I was very impressed with the artwork in the 5e Monster Manual when I first saw it–I remember tweeting various photos of the “look! no boobs!” variety–though I will point out, for example, the still-existent “succubus = sexy pose” vs. “incubus = powerful pose” divide, even if the incubus is no longer wearing a shirt.1
Still, Wizards have done good work with the art in 5e in general, so I shouldn’t be too nitpicky.
- Also, succubi and incubi are are the same creature, able to shift gender presentation at will. [↩]
My first encounter with DnD, if I think about it, was when I was about the age of the kids shown here. There were two Canadian boys at one of the holiday programs I attended once who taught me a super-modified, stripped down version of what was probably, in retrospect, some variant of first ed.1 We only played it once or twice, but I loved the concept.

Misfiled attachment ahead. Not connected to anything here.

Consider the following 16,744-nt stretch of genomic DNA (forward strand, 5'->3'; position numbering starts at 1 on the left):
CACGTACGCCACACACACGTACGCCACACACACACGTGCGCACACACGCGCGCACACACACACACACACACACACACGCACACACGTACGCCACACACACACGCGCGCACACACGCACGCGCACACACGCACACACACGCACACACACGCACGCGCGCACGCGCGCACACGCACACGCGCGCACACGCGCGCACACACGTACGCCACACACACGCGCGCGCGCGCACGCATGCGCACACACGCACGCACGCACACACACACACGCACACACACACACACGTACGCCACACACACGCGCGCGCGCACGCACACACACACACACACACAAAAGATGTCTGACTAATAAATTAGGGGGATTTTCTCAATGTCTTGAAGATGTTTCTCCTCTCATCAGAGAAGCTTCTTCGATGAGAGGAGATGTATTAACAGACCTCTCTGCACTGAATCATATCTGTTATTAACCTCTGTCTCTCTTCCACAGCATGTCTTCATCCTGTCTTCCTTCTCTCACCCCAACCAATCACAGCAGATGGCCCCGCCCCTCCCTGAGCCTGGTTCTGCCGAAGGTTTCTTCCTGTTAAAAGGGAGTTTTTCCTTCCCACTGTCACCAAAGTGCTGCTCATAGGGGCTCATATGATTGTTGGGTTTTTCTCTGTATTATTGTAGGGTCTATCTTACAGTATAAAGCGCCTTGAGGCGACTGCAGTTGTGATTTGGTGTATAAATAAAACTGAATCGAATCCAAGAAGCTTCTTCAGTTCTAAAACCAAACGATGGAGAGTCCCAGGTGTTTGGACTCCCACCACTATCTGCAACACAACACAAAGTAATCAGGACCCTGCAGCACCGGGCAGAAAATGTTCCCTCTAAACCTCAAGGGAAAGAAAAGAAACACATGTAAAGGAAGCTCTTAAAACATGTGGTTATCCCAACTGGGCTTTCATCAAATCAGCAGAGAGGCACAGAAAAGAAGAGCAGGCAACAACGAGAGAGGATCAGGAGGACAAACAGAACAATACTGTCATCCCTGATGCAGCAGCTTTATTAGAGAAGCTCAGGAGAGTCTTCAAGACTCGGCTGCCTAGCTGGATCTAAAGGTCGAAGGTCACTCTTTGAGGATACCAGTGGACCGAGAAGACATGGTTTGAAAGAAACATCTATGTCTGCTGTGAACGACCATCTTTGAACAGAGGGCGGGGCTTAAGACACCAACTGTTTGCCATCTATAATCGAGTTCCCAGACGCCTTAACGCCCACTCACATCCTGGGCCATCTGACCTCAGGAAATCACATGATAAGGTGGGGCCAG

(I was, it should be said, already a big Choose Your Own Adventure fan at the time. Shit, I even knew who Steve Jackson and Ian Livingstone were thanks to Fighting Fantasy books, if we’re comparing Geek Cred. But, for some reason, I always considered “real DnD” to be in a kind of untouchable class of its own. An untouchable male class at that…)
Fast forward a few years to high school, when I finally made a female friend who knew how to play, and (importantly) taught me, Magic: the Gathering. I returned the favour by buying my first Werewolf: the Apocalypse books and running Our Very First Roleplaying Group. Because we were teenage girls, our stories were eerily reminiscent of what would nowadays be called “paranormal romance”–lots of boyfriends and kissing2 in between the werewolves and world-saving and whatnot.3